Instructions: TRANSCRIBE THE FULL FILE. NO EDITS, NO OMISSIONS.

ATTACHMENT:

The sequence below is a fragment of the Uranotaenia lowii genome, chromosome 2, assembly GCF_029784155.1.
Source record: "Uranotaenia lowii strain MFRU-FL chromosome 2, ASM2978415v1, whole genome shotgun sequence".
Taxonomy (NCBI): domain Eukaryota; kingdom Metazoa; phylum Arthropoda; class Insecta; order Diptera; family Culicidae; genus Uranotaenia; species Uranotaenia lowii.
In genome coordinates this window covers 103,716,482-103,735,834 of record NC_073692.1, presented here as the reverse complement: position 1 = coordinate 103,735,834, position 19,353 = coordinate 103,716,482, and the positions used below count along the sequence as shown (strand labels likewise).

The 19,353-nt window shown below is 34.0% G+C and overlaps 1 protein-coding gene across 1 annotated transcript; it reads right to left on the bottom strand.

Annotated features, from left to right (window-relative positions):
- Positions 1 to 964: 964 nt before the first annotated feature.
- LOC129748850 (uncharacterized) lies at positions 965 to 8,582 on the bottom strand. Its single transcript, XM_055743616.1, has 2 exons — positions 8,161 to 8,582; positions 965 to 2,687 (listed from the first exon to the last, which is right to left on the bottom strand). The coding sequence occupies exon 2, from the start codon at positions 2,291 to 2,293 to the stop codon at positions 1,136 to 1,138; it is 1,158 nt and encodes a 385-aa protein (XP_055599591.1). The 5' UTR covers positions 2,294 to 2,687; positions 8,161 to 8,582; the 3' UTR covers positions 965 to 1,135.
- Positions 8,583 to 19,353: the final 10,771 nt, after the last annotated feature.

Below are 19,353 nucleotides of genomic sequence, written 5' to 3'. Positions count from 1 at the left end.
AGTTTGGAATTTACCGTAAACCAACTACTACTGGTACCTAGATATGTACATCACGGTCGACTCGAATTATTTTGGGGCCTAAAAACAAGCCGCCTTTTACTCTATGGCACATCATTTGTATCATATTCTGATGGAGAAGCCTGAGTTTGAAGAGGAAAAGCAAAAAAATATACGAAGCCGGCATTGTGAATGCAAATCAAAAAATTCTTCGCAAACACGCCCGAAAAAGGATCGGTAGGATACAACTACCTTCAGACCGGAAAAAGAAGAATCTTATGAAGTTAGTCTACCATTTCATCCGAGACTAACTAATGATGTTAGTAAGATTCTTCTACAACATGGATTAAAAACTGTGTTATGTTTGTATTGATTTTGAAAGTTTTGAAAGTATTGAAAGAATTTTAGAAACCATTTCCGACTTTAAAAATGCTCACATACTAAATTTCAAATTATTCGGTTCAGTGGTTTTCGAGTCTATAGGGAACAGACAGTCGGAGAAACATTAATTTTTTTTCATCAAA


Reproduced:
The sequence below is a fragment of the Uranotaenia lowii genome, chromosome 2, assembly GCF_029784155.1.
Source record: "Uranotaenia lowii strain MFRU-FL chromosome 2, ASM2978415v1, whole genome shotgun sequence".
Taxonomy (NCBI): domain Eukaryota; kingdom Metazoa; phylum Arthropoda; class Insecta; order Diptera; family Culicidae; genus Uranotaenia; species Uranotaenia lowii.
In genome coordinates this window covers 103,716,482-103,735,834 of record NC_073692.1, presented here as the reverse complement: position 1 = coordinate 103,735,834, position 19,353 = coordinate 103,716,482, and the positions used below count along the sequence as shown (strand labels likewise).

The 19,353-nt window shown below is 34.0% G+C and overlaps 1 protein-coding gene across 1 annotated transcript; it reads right to left on the bottom strand.

Annotated features, from left to right (window-relative positions):
- Positions 1 to 964: 964 nt before the first annotated feature.
- LOC129748850 (uncharacterized) lies at positions 965 to 8,582 on the bottom strand. Its single transcript, XM_055743616.1, has 2 exons — positions 8,161 to 8,582; positions 965 to 2,687 (listed from the first exon to the last, which is right to left on the bottom strand). The coding sequence occupies exon 2, from the start codon at positions 2,291 to 2,293 to the stop codon at positions 1,136 to 1,138; it is 1,158 nt and encodes a 385-aa protein (XP_055599591.1). The 5' UTR covers positions 2,294 to 2,687; positions 8,161 to 8,582; the 3' UTR covers positions 965 to 1,135.
- Positions 8,583 to 19,353: the final 10,771 nt, after the last annotated feature.

Below are 19,353 nucleotides of genomic sequence, written 5' to 3'. Positions count from 1 at the left end.
AGTTTGGAATTTACCGTAAACCAACTACTACTGGTACCTAGATATGTACATCACGGTCGACTCGAATTATTTTGGGGCCTAAAAACAAGCCGCCTTTTACTCTATGGCACATCATTTGTATCATATTCTGATGGAGAAGCCTGAGTTTGAAGAGGAAAAGCAAAAAAATATACGAAGCCGGCATTGTGAATGCAAATCAAAAAATTCTTCGCAAACACGCCCGAAAAAGGATCGGTAGGATACAACTACCTTCAGACCGGAAAAAGAAGAATCTTATGAAGTTAGTCTACCATTTCATCCGAGACTAACTAATGATGTTAGTAAGATTCTTCTACAACATGGATTAAAAACTGTGTTATGTTTGTATTGATTTTGAAAGTTTTGAAAGTATTGAAAGAATTTTAGAAACCATTTCCGACTTTAAAAATGCTCACATACTAAATTTCAAATTATTCGGTTCAGTGGTTTTCGAGTCTATAGGGAACAGACAGTCGGAGAAACATTAATTTTTTTTCATCAAA